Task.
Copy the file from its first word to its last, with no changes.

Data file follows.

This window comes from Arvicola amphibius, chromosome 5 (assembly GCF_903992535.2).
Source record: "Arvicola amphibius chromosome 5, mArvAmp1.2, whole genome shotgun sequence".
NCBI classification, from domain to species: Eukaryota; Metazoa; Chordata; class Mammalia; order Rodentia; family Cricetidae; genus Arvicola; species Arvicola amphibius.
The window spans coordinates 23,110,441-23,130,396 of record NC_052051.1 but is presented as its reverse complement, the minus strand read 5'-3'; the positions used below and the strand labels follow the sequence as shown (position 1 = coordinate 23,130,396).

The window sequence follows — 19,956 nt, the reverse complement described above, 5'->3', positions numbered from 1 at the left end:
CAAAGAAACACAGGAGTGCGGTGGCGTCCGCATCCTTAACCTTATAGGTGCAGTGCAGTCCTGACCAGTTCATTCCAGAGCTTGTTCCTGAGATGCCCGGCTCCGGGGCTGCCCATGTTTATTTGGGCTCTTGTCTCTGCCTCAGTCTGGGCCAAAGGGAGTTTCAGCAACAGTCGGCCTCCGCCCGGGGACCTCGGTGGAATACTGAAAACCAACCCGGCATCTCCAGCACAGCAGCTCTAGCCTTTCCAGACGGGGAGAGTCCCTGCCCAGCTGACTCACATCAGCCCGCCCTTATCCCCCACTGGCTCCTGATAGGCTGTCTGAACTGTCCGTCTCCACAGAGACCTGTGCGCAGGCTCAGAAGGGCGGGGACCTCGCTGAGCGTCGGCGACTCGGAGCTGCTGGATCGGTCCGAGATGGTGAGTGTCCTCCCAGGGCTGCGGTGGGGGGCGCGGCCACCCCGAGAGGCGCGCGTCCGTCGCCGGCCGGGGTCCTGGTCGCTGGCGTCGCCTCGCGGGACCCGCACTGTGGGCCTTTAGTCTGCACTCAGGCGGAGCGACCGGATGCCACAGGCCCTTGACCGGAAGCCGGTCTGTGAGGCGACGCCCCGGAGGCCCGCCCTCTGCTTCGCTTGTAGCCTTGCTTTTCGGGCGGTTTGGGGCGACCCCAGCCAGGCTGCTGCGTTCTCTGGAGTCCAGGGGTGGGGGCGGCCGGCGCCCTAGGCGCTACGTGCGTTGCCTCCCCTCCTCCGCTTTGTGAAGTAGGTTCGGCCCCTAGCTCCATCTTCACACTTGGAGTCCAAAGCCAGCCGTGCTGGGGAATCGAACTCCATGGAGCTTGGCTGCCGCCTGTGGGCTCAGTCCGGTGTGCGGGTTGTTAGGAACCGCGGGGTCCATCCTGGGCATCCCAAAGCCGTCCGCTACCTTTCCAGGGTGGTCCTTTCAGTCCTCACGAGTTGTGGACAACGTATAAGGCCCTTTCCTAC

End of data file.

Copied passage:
This window comes from Arvicola amphibius, chromosome 5 (assembly GCF_903992535.2).
Source record: "Arvicola amphibius chromosome 5, mArvAmp1.2, whole genome shotgun sequence".
NCBI classification, from domain to species: Eukaryota; Metazoa; Chordata; class Mammalia; order Rodentia; family Cricetidae; genus Arvicola; species Arvicola amphibius.
The window spans coordinates 23,110,441-23,130,396 of record NC_052051.1 but is presented as its reverse complement, the minus strand read 5'-3'; the positions used below and the strand labels follow the sequence as shown (position 1 = coordinate 23,130,396).

The window sequence follows — 19,956 nt, the reverse complement described above, 5'->3', positions numbered from 1 at the left end:
CAAAGAAACACAGGAGTGCGGTGGCGTCCGCATCCTTAACCTTATAGGTGCAGTGCAGTCCTGACCAGTTCATTCCAGAGCTTGTTCCTGAGATGCCCGGCTCCGGGGCTGCCCATGTTTATTTGGGCTCTTGTCTCTGCCTCAGTCTGGGCCAAAGGGAGTTTCAGCAACAGTCGGCCTCCGCCCGGGGACCTCGGTGGAATACTGAAAACCAACCCGGCATCTCCAGCACAGCAGCTCTAGCCTTTCCAGACGGGGAGAGTCCCTGCCCAGCTGACTCACATCAGCCCGCCCTTATCCCCCACTGGCTCCTGATAGGCTGTCTGAACTGTCCGTCTCCACAGAGACCTGTGCGCAGGCTCAGAAGGGCGGGGACCTCGCTGAGCGTCGGCGACTCGGAGCTGCTGGATCGGTCCGAGATGGTGAGTGTCCTCCCAGGGCTGCGGTGGGGGGCGCGGCCACCCCGAGAGGCGCGCGTCCGTCGCCGGCCGGGGTCCTGGTCGCTGGCGTCGCCTCGCGGGACCCGCACTGTGGGCCTTTAGTCTGCACTCAGGCGGAGCGACCGGATGCCACAGGCCCTTGACCGGAAGCCGGTCTGTGAGGCGACGCCCCGGAGGCCCGCCCTCTGCTTCGCTTGTAGCCTTGCTTTTCGGGCGGTTTGGGGCGACCCCAGCCAGGCTGCTGCGTTCTCTGGAGTCCAGGGGTGGGGGCGGCCGGCGCCCTAGGCGCTACGTGCGTTGCCTCCCCTCCTCCGCTTTGTGAAGTAGGTTCGGCCCCTAGCTCCATCTTCACACTTGGAGTCCAAAGCCAGCCGTGCTGGGGAATCGAACTCCATGGAGCTTGGCTGCCGCCTGTGGGCTCAGTCCGGTGTGCGGGTTGTTAGGAACCGCGGGGTCCATCCTGGGCATCCCAAAGCCGTCCGCTACCTTTCCAGGGTGGTCCTTTCAGTCCTCACGAGTTGTGGACAACGTATAAGGCCCTTTCCTAC